of sectoral strategic leadership competencies as taught, learned, and practiced to date.
In addition, the need to conduct meta-studies of strategy research emanating from
scholars in the education community was highlighted. Scholars from the business and public
administration communities periodically conducted meta-studies of strategy research by scholars
in their respective communities. This research is useful, among other things, for identifying gaps
in strategy research and for encouraging researchers to conduct research in a particular strategyrelated
topic of interest to the community. In conducting the present study, gaps in strategy
research emanating from scholars in the education community were expected. Of particular
interest in the present study was the teaching of strategy to and the learning of strategy by future
leaders in education.
In order to achieve the aims of this study, a conceptual framework was developed to
facilitate the development of a Dissertation Profile, which is attached as appendix C. An updated
profile was necessary because the benchmark study conducted by Shrivastava and Gaik (1989)
did not accommodate the multi-sectoral strategy literature published since 1989, when their
article was published. With the development of the above-mentioned conceptual framework in
mind, Chapter 2 is organized into four sections. In the first section, the reader is introduced to the
concept of the sectoral enterprise and to select strategy-related competencies. This introduction is
achieved with reference to a model of a sectoral enterprise and with reference to an updated
Stumpf and Mullen (1991) strategic leadership competencies model. In the second section of this
chapter, the Stumpf and Mullen (1991) strategic leadership competencies model is made current
by considering post-1991 strategy related literature from business, public administration,
organizational behavior, and educational communities. Such literature is used to augment the
Stumpf and Mullen (1991) model and to make it contemporaneously relevant. Also, in the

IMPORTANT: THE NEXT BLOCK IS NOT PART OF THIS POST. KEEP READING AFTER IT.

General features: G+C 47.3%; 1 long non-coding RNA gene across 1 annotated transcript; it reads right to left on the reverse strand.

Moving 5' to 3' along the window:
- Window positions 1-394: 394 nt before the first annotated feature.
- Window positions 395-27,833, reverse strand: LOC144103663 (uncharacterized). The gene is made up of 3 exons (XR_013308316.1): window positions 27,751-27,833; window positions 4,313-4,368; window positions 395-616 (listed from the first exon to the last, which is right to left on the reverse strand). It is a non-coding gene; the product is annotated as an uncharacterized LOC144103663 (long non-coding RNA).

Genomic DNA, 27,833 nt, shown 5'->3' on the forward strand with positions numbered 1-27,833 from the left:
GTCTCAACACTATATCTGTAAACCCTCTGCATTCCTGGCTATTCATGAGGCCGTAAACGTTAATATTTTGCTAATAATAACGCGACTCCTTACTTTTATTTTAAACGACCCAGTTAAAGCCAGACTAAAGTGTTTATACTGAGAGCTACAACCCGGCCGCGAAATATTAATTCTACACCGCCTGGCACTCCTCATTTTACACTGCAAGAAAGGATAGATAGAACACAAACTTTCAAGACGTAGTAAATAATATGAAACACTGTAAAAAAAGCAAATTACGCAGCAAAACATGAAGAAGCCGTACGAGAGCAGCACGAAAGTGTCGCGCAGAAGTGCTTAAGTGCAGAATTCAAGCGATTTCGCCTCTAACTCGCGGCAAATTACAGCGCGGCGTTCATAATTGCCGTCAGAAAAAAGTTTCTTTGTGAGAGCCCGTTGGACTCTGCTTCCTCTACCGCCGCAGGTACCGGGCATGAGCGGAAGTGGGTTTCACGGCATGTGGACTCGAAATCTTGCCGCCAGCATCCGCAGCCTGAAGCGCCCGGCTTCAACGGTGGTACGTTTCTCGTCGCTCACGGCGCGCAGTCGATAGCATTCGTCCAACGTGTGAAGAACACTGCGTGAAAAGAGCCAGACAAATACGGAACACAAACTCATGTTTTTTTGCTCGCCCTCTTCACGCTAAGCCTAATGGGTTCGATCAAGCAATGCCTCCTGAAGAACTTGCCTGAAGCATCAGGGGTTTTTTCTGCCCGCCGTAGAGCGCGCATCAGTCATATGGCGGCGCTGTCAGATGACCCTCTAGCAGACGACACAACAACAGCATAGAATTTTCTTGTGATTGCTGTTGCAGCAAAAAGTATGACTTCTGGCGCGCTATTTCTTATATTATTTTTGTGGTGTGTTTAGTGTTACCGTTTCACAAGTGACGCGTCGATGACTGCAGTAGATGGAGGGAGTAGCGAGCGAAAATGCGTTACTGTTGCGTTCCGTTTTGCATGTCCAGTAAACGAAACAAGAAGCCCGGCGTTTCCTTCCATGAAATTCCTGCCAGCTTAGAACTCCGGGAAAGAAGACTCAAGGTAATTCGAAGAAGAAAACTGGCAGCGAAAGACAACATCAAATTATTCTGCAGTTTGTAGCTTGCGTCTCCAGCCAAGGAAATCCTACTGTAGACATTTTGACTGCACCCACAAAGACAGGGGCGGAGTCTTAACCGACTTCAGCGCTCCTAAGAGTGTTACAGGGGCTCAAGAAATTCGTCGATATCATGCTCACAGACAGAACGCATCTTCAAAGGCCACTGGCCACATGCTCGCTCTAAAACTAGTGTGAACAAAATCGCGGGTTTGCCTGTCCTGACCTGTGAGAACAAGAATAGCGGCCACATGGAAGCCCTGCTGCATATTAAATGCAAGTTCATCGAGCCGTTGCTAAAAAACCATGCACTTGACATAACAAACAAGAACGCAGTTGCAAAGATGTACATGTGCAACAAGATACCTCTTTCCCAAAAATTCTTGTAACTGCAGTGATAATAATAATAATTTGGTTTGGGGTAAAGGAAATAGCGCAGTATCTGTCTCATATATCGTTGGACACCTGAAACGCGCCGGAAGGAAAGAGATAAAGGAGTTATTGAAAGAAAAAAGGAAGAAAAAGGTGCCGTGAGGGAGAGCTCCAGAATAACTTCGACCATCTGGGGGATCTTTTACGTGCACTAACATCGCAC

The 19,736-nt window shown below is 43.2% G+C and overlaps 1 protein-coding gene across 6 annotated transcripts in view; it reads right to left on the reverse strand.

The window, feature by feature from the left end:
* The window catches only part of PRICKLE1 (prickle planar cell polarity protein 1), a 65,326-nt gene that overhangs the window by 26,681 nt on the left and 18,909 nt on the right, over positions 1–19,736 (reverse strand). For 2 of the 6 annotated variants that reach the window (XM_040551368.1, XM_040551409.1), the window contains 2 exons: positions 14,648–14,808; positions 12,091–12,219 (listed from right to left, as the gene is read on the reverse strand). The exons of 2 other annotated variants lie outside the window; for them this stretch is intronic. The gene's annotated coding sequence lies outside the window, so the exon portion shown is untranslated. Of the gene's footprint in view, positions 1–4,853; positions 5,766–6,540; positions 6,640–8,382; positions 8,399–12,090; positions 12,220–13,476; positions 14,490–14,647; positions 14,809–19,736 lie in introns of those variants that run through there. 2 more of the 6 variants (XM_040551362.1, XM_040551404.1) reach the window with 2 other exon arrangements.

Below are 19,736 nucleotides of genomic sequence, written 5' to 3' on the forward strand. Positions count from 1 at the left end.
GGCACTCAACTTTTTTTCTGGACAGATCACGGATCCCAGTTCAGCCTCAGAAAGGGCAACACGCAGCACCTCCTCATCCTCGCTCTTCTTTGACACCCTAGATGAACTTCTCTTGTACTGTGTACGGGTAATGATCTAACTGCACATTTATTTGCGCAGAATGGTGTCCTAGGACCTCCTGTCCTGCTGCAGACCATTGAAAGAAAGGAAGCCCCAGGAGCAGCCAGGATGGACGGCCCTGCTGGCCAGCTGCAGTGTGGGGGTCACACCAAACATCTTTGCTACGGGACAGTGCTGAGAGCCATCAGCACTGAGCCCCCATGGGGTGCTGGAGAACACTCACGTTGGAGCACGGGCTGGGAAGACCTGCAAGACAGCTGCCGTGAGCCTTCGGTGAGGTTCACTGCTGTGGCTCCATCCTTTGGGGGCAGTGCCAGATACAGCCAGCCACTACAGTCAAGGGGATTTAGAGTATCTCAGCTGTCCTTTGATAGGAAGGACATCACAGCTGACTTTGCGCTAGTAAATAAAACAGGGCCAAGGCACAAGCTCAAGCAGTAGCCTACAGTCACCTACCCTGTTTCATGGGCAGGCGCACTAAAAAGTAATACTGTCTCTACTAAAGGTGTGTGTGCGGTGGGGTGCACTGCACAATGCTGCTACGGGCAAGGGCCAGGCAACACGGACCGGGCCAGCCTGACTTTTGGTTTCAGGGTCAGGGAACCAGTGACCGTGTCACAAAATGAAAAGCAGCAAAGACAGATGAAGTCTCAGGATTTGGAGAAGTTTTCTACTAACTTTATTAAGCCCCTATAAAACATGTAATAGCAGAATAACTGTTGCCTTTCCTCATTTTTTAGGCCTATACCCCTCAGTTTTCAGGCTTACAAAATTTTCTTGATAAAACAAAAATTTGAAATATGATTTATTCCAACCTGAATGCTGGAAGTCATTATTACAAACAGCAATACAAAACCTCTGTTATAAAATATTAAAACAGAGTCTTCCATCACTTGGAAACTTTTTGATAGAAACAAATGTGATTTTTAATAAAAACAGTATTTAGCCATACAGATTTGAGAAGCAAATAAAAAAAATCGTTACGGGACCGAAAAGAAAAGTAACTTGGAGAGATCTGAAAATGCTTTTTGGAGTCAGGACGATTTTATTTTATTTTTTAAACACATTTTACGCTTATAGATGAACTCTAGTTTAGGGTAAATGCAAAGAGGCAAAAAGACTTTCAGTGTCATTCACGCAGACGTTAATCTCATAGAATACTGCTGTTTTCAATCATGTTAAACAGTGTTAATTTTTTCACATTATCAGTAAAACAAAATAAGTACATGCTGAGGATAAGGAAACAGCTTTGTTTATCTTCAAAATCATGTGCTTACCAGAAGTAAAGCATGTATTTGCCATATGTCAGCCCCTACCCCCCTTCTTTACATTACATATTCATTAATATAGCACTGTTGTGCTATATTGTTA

second section of Chapter 2, strategic planning and strategic management are distinguished. In
the third section of this review of the strategy literature, academically-oriented strategy topics are
introduced and the remainder of sectoral strategy-related competencies are discussed. In the final
section, a holistic strategy framework is introduced and its intended use in the study is discussed.
Introduction to the Sectoral Enterprise and Strategic Competencies
In this section, the concepts of sectoral enterprise and the strategic leader are introduced.
A sectoral strategic leader is expected to have strategy related competencies that include, among
other things, knowledge of strategy content, strategic processes, technical strategy-related
competencies, and psychological strategy-related competencies (Stumpf & Mullen, 1991). Each
of these competency areas are discussed in the pages that follow and are embodied in the applied
discipline, which is referred to as strategic management (Cox, Daspit, McLaughlin, & Jones III,
2012). Although the roots of strategic management as a discipline can be traced to the early 20th
century (Thomas, 1983), the starting point of this section of the literature review is 1991, which
is the year that Stumpf and Mullen’s (1991) article, titled “Strategic Leadership: Concepts,
Skills, Style and Process,” was published. In the article, Stumpf and Mullen (1991) presented and
discussed a strategic leadership competency model. The Stumpf and Mullen (1991) model
presented four elements of strategic leadership competencies by depicting the elements as four
legs of a table upon which a business plan rests. In this literature review, the literature that that
served to update these strategy-related competencies is discussed. In addition, the Stumpf and
Mullen (1991) table model of strategic leadership competencies is updated using a literary
evolutionary walk forward approach, which resulted in a revised model of strategy-related
competencies that can accommodate sectoral differences.
Before discussing competency modeling, a model of a sectoral enterprise is introduced
with the aim of distinguishing strategy as something that an organization “has” from the concept